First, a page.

Hardest things to do in pro golf explains One of the Luke List? 2021

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Hardest things to do in pro golf explains
Hardest things to do in pro golf explains

Hardest things to do in pro golf explains The grind of playing on the PGA Tour is real. Sure, the money can be good, if you are making cuts. But there’s travel, there’s staying in shape, there’s sponsor and family obligations. It all adds up. hardest things to do in pro golf explains

Balancing all that comes with being a pro golfer is crucial for pros. In this week’s Subpar Podcast, Luke List joined hosts Drew Stoltz and Colt Knost to discuss what it’s like getting on Tour, staying there, the distance debate and plenty more.

List, 35, has won twice on the Korn Ferry Tour, although he’s yet to win on the PGA Tour despite nearly $9 million in career earnings. Referencing his 2018 Honda Classic playoff loss to Justin Thomas, Stoltz asked List if one of the hardest things about playing pro golf is staying excited, making goals and not becoming complacent.

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“Tiger is the exception, right,” List said. “He’s the bar. How he’s been able to push himself after winning so much just blows my mind. That’s so much inner-strength to be able to do that and mental fortitude to keep going. I mean, he’s achieved everything there is and he’s still out there grinding; that’s so cool.

“For me, I haven’t done all the stuff, so I want to strive to keep going.”

Stoltz added how it could be easy for some pros to become lethargic.

“It can be,” List said. “Everything is kind of about maximizing your opportunities and maximizing your time-management, and I think that’s always been my struggle for different reasons. Now it’s like, you want to be a good father, good husband, good at playing golf, training the right way. But it’s still finding the right balance of that, especially with our lifestyles.”

You can check out the entire Subpar episode with List below.hardest things to do in pro golf explains

hardest things to do in pro golf explains

Four 15-minute warmup routines approved by low-handicappers

Running late for your round, but not so late that you need to rush to the first tee? Well don’t worry, because if you use your time correctly, 15 minutes can be all you need for an effective warmup. Enter GOLF’s resident low-handicaps, who are here to offer some helpful advice, golfer-to-golfer, about how to warm up in a hurry. hardest things to do in pro golf explains

1. Quality, not quantity

Dylan Dethier (+3.3 handicap): If you’re short on time, don’t panic! Hitting 20 balls on the range versus 10 won’t give you any real advantage once you get on the course. Instead, hit a few wedge shots, focusing on contact, and then hit an iron or two, and then rehearse the shot you’ll be hitting off the first tee. A rushed range session can lead to panic. A zen range warm-up, even if it’s 5 minutes, can put you in the right headspace to take on the real course. You can keep stretching (here’s an article to show you the best way to do that) as you go! hardest things to do in pro golf explains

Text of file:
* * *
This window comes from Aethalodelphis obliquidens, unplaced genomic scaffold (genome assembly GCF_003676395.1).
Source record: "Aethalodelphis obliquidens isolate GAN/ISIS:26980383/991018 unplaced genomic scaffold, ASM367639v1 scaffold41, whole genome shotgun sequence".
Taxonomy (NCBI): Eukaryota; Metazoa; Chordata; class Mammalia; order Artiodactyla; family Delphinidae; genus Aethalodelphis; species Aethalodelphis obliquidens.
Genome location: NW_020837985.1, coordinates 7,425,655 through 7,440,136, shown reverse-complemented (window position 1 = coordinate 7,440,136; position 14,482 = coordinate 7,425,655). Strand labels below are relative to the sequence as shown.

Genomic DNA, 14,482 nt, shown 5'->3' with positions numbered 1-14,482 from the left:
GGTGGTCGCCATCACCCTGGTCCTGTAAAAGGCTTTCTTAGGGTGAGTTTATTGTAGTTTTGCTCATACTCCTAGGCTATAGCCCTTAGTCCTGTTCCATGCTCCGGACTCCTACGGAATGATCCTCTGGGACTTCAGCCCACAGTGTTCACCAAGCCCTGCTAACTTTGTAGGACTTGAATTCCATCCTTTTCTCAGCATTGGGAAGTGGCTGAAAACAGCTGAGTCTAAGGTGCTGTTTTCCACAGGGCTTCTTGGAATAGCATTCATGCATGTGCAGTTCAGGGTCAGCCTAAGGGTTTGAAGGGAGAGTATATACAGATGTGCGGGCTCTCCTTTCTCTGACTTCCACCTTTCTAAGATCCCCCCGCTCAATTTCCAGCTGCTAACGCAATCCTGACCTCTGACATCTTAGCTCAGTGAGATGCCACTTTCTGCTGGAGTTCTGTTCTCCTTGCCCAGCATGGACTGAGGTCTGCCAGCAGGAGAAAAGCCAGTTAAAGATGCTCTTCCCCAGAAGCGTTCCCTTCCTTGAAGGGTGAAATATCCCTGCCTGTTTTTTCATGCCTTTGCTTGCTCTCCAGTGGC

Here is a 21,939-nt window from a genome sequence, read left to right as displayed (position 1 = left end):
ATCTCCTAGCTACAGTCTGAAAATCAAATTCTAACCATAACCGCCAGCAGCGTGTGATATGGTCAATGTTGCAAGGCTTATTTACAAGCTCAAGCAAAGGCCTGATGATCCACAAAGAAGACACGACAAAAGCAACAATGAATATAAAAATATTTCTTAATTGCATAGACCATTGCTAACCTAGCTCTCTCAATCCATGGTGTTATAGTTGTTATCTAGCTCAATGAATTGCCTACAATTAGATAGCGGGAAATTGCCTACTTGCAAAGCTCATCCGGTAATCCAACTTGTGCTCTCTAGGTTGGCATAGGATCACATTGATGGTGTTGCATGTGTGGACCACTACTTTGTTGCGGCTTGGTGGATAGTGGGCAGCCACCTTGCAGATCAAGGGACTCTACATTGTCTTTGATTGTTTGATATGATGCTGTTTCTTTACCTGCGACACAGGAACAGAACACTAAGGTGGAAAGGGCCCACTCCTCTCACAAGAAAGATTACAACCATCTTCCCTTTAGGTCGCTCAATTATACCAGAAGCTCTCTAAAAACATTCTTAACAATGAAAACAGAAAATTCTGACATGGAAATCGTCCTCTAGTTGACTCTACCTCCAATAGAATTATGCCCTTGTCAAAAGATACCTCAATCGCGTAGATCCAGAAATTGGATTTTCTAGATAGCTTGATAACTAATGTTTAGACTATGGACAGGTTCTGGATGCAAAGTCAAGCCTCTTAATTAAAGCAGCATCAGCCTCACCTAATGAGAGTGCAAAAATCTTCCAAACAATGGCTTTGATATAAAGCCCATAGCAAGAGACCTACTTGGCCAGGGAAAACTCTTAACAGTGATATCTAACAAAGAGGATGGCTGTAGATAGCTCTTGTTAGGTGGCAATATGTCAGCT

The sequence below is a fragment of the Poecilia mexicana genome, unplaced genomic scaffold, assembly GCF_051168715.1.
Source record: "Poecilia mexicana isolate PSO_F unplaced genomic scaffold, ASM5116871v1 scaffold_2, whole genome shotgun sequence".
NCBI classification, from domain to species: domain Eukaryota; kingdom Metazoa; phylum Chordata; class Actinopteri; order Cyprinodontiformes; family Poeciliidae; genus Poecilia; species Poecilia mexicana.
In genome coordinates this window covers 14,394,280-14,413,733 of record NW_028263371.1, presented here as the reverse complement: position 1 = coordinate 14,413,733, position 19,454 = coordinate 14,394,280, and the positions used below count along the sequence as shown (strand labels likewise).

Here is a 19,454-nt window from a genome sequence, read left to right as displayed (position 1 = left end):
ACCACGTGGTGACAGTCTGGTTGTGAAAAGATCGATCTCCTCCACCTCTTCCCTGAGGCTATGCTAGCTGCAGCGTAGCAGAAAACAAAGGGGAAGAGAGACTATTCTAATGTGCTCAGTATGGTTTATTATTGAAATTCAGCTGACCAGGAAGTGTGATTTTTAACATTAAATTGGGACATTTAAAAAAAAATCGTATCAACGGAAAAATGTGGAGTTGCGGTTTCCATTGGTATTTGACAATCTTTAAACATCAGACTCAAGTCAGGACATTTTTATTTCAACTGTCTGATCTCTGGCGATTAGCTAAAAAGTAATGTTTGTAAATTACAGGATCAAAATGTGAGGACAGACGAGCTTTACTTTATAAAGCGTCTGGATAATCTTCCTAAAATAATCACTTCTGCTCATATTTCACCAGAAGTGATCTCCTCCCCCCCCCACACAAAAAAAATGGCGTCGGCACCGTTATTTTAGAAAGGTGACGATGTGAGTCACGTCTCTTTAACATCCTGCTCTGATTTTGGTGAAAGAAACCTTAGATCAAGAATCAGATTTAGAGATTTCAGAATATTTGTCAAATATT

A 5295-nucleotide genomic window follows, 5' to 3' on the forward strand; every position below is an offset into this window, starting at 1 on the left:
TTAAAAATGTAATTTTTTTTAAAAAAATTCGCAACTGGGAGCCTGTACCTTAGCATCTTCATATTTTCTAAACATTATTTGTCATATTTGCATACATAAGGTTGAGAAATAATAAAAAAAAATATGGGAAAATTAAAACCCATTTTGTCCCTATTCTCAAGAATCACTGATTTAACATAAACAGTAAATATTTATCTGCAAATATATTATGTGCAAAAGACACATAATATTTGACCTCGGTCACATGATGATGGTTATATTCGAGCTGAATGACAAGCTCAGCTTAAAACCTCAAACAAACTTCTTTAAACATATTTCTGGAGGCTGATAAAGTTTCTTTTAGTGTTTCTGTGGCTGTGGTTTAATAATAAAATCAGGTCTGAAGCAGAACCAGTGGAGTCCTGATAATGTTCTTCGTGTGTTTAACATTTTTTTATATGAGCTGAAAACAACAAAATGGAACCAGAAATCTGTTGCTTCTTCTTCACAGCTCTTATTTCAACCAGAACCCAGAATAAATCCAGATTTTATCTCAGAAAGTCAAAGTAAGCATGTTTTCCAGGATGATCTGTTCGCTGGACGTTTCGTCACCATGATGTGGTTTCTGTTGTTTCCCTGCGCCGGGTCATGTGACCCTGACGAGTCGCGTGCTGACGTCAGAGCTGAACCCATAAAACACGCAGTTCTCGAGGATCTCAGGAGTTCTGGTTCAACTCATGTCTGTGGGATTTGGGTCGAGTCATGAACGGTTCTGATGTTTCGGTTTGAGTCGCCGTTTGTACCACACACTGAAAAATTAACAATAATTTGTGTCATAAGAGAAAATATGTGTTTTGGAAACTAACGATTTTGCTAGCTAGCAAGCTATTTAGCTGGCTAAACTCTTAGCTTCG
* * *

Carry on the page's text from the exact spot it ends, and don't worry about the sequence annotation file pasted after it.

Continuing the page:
hardest things to do in pro golf explains

2. Speed control putting hardest things to do in pro golf explains

Luke Kerr-Dineen (2.5 handicap): I couldn’t agree with Dylan more. But when I have a handful of minutes before my round, I head straight for the putting green. I take three golf balls, and I do the following:

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From one end of of the putting green, I putt all the way to the fringe on the other end of the putting green. After that, I find a downhill putt between 30 and 50 feet, and hit three putts down the hill to a target (either the fringe, a hole or a golf tee) Then, I gather those golf balls and putt those three golf balls back up the hill to the same distance.

If I still have time, I’ll either do it again or begin hitting a few short putts. It’s not perfect, but it’s a quick way that I’ve found helps me dial-in my speed on lag putts in a hurry. hardest things to do in pro golf explains

3. Go chipping

Josh Sens (2.5 handicap): When I was younger, I’d use that time to chip and putt. Mostly to chip, just so I could get the feel of club-on-ball contact. But now that I’m pushing toward my mid-50s, I spend that time stretching. Hip-loosening. Shoulder-limbering. And then a quick mental exercise, where I remind myself that this game is a helluva lot of fun and that I should treat it as such for the entire day. Swing without fear. Don’t focus on results. That attitude usually lasts at least a couple of holes. hardest things to do in pro golf explains

4. A bit of everything hardest things to do in pro golf explains

Zephyr Melton (6.5 handicap): Quick stretch, five wedges, three irons, two hybrids, five drivers and then roll a few lag putts to get a feel for the speed of the greens. I can’t remember the last time I warmed up for more than 15 minutes, honestly.

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